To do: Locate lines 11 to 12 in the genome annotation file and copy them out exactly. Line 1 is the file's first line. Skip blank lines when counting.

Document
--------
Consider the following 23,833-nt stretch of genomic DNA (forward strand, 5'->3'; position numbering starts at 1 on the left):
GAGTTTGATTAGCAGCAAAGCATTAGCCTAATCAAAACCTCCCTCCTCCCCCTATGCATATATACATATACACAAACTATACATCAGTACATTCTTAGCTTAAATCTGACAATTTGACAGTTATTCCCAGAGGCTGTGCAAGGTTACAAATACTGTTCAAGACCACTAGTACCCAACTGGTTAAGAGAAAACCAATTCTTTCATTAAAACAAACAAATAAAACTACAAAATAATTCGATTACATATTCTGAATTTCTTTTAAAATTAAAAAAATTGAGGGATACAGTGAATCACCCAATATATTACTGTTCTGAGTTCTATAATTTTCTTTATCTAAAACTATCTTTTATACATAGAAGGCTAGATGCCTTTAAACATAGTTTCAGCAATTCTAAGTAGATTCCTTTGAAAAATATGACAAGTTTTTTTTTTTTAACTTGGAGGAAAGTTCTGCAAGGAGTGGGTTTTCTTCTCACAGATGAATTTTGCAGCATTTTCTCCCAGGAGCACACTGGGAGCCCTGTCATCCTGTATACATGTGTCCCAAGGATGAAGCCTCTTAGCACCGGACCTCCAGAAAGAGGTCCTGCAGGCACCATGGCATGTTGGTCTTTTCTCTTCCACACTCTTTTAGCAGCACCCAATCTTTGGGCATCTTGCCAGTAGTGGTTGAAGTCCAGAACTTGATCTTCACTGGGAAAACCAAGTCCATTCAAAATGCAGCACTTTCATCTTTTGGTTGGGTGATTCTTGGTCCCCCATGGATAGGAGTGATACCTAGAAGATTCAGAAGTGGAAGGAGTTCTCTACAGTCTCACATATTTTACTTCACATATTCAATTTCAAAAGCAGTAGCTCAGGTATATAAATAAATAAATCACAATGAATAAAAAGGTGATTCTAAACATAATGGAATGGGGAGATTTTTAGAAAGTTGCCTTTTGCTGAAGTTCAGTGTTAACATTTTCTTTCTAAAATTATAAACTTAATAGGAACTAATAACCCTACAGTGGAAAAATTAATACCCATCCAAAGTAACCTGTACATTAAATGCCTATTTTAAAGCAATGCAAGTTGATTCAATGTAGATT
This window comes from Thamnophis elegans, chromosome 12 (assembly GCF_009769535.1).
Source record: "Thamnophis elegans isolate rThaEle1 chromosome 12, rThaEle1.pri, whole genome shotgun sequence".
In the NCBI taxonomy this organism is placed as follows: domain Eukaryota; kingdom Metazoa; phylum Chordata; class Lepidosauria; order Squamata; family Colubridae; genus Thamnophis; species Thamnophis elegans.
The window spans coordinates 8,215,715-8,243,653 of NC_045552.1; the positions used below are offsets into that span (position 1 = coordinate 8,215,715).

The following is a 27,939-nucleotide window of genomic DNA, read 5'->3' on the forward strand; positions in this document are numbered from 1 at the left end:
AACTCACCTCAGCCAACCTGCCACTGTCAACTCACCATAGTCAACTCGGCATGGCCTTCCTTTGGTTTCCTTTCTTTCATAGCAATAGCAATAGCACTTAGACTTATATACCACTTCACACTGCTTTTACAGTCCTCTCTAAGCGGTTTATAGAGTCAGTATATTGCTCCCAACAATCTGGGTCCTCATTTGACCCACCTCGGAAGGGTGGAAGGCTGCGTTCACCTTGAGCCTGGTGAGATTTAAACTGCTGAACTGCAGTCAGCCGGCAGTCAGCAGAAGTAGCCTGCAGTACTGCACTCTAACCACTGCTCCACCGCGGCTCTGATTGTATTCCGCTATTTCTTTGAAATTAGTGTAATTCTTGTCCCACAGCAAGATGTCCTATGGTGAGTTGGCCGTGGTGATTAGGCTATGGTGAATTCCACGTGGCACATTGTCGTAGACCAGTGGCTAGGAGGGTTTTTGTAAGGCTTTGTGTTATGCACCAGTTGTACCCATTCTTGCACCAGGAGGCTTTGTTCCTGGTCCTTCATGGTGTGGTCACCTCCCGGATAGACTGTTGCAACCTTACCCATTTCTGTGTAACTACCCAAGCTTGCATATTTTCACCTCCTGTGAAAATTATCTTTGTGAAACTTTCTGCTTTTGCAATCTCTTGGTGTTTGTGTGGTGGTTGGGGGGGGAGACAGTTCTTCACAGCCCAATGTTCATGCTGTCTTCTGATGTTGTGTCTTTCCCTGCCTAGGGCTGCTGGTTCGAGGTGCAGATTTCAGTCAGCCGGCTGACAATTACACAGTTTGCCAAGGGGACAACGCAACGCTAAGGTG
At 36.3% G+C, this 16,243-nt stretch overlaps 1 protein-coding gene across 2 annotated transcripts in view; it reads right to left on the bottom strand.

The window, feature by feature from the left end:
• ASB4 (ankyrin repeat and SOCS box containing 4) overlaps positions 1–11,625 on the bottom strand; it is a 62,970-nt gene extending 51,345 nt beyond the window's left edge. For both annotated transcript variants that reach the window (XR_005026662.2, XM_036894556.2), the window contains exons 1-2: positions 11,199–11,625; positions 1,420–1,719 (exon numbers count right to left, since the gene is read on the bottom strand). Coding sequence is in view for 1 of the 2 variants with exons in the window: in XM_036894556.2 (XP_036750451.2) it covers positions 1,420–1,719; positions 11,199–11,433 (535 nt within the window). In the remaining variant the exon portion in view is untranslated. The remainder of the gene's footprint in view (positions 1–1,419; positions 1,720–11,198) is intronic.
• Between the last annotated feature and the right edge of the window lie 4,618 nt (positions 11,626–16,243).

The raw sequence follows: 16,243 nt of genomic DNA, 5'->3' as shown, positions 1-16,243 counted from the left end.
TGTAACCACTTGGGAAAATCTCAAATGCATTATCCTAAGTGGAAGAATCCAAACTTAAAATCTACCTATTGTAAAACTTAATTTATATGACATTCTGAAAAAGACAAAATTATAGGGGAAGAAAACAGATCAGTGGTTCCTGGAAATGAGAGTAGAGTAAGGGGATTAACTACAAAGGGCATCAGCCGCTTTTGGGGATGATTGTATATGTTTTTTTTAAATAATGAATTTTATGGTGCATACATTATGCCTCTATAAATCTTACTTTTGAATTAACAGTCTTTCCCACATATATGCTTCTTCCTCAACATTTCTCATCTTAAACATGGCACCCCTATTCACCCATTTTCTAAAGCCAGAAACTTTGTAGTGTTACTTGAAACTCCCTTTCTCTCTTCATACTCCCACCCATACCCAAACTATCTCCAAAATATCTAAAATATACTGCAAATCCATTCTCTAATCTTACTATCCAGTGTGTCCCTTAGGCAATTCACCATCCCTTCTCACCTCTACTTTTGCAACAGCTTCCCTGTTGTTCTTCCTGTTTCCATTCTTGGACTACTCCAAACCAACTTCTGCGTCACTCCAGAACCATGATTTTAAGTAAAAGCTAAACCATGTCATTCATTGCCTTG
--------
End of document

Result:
• ASB4 (ankyrin repeat and SOCS box containing 4) overlaps positions 1–11,625 on the bottom strand; it is a 62,970-nt gene extending 51,345 nt beyond the window's left edge. For both annotated transcript variants that reach the window (XR_005026662.2, XM_036894556.2), the window contains exons 1-2: positions 11,199–11,625; positions 1,420–1,719 (exon numbers count right to left, since the gene is read on the bottom strand). Coding sequence is in view for 1 of the 2 variants with exons in the window: in XM_036894556.2 (XP_036750451.2) it covers positions 1,420–1,719; positions 11,199–11,433 (535 nt within the window). In the remaining variant the exon portion in view is untranslated. The remainder of the gene's footprint in view (positions 1–1,419; positions 1,720–11,198) is intronic.
• Between the last annotated feature and the right edge of the window lie 4,618 nt (positions 11,626–16,243).